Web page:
Bike plan implementation in Toronto is too slow

dandyhorse magazine, January 18, 2018

Tracking Toronto’s Bike Plan Implementation (be prepared to be disappointed)

Only six percent of new bike plan implemented by end of year two

by Albert Koehl and Robert Zaichkowski

Spadina Rd at Bloor St. in Sept. 2017.

Spadina Rd at Bloor St. in Sept. 2017.

As 2018 begins, the cycling community can celebrate a number of new bike lanes installed last year – and celebrate we should, while continuing to push City Hall to bring a little more energy and ambition to the sluggish pace of implementation.

In 2017, a total of 10 km of new bike lanes (including cycle tracks, contra flow lanes, and boulevard trails) were added to the city’s 5,600-km road network, including the 4-km Woodbine bike lane, which provides a much-needed north-south connection in the east end of the city. After a very long fight, the 2.4-km Bloor bike lane pilot became a permanent installation — a huge symbolic and practical victory, despite its modest length — thanks to a 36-6 council vote in November. The Denison-Bellevue contra-flow lane — completed in November — provides access from College to Queen St., while the substantially complete (though not yet open) 1.4 km Lakeshore Blvd W. bi-directional bike lane will soon close a significant gap in the Waterfront Trail where cyclists have previously been left exposed to fast-moving motor traffic.

When added to last year’s additions, the 10 km of new on-road bike facilities (excluding off-road trails) brings to 17 km the total length of bike facilities implemented since the city’s ten-year bike plan was adopted in 2016. (See our updated tracking table.) There is no denying that cyclists are better off at the start of this year than in 2016, although measured against the 280-km of new bike lanes set out in the ten-year plan — and the fact that many popular cycling routes still have no bike lanes — our celebrations will understandably be short before we get back to work.

The on-road cycling picture isn’t likely to get much better in 2018, even if all bike lanes listed in staff proposals to council — amounting to 9.8 km — are actually approved and installed. (The staff list is also subject to change pending design feasibility and public consultation.) What’s clear is that at the current pace, we won’t hit the bike plan’s 2025 target until mid-century.

Among the staff proposals for 2018 is a 2.8-km lane along Port Union Rd. in Scarborough, stretching from Sheppard Ave. E to the Waterfront Trail. The other planned lanes are largely internal to the Flemington/Thorncliffe neighbourhoods and York University. Unfortunately, neither appears to have outlets along busy streets such as Don Mills Rd. in the case of Flemington/Thorncliffe or along Jane or Keele Streets in the case of the York University lanes. (The York U. lanes do, however, connect to the Finch Hydro Corridor bike trail.)

Yonge St. is also in the news again for bike lanes. There is a discussion about bike lanes both between College and Queen Streets (a discussion that started in the 1970s) and as part of the Reimagining Yonge initiative, in North York. In fact, on January 19, 2018 the Public Works and Infrastructure Committee will debate a recommendation by staff to install cycle tracks on Yonge between Avondale and Bishop Avenues, as part of a Complete Streets initiative and in line with the city’s Vision Zero Road Safety Plan. The debate provides a new opportunity for cyclists to (finally) make bike lanes on (a part of) Yonge St. a reality, though, if approved, we will have to wait a few years for implementation.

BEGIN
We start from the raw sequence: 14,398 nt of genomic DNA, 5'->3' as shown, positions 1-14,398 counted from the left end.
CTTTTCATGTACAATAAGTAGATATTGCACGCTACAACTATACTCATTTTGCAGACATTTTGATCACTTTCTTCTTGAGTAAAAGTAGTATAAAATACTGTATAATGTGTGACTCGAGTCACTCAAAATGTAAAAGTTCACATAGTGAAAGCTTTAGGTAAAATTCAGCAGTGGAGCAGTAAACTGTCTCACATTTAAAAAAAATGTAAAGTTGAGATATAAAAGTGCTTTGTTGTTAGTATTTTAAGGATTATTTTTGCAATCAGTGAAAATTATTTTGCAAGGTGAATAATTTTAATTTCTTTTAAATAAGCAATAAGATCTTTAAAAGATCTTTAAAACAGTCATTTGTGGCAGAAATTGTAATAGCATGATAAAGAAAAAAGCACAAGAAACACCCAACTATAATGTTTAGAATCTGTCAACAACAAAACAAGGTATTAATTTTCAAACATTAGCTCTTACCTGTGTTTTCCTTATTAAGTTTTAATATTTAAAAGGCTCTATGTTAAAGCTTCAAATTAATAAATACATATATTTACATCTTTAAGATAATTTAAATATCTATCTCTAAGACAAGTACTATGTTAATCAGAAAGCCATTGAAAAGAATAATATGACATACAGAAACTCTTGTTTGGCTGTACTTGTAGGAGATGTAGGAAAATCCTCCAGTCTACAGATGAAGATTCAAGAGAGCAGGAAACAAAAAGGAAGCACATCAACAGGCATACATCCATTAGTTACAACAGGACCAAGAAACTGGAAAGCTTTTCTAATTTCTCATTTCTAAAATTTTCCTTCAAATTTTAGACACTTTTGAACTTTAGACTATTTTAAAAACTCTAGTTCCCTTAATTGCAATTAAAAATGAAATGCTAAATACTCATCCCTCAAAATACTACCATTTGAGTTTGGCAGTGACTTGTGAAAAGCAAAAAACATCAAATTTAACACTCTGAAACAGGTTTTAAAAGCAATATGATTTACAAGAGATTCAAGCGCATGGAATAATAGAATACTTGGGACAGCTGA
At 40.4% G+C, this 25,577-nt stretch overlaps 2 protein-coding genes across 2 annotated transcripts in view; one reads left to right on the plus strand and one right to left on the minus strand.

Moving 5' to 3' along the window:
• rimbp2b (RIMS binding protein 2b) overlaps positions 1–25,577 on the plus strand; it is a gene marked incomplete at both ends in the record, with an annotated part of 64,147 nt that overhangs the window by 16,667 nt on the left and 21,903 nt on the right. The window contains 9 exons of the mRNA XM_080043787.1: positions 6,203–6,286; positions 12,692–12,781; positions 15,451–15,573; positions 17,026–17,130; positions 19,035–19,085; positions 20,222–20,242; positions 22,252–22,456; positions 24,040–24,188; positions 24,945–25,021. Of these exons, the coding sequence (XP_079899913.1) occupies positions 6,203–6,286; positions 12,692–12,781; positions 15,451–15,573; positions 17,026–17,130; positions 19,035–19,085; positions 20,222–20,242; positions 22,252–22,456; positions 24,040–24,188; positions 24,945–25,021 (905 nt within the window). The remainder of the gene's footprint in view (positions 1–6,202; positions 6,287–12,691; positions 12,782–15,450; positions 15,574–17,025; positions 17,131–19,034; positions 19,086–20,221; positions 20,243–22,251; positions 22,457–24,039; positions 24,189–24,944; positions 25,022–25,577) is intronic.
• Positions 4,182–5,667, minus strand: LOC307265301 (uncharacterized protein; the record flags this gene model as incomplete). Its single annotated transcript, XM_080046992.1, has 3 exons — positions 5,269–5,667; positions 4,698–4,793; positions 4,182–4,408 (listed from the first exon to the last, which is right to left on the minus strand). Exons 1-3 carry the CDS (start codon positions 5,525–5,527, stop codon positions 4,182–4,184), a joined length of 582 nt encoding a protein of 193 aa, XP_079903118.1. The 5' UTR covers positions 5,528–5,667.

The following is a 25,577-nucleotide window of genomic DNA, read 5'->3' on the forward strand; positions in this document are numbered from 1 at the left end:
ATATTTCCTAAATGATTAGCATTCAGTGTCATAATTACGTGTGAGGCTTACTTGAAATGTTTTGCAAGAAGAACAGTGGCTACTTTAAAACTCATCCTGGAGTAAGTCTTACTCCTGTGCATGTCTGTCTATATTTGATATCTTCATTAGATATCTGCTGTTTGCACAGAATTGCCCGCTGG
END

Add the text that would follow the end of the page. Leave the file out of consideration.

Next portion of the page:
The slow pace of infrastructure improvements is not a matter of passing interest to cyclists. There are measurable consequences for the continuing failure to put in place a cycling network. Cyclists who participated in the four memorial rides this year for fallen comrades understand the consequences all too well. All these deaths, along with hundreds of other injuries, some serious, occurred on roads where the lack of safe infrastructure was a plausible cause for the burden of grief and suffering some people will take into 2018 and beyond. And yet, we find ourselves again not only fighting for new infrastructure but defending the minimal infrastructure now in place, including the recently added Woodbine bike lanes.

It’s worth recalling that although adopting the 2016 ten-year bike plan, city council decided to delay various studies about new bike lanes. These delays were premised on the need to wait for the study results of the Bloor pilot — a pilot which showed that business was up, cycling numbers were up, and that public support had grown significantly. So shouldn’t this mean that the delayed studies will now proceed quickly and focus on ‘how’ to install the new lanes, particularly on the Danforth and additional parts of Bloor?

The continuing reluctant implementation of bike lanes by City Hall makes it clear that the city hasn’t yet ‘turned the corner’ in accepting cyclists’ right to be safe on public roads. The city doesn’t yet plan for cyclists — if it did, bike lanes would be in place before — instead of decades after — thousands of cyclists are routinely being documented travelling along a particular route. This explains why the celebration of bike lane installation in Toronto is typically tinted by a certain disbelief – as if we can’t believe our good luck.

When bike lanes become part of our expectation as residents, the routine result of good planning, and part of an ongoing transition of our public roads to safe, shared spaces we will know that we’ve actually turned a corner in Toronto. In the meantime, we must remain vigilant, organized, and assertive.

Albert Koehl is an environmental lawyer and founder of Bells on Bloor. Robert Zaichkowski is an accountant and a member of Cycle Toronto’s Advocacy Committee.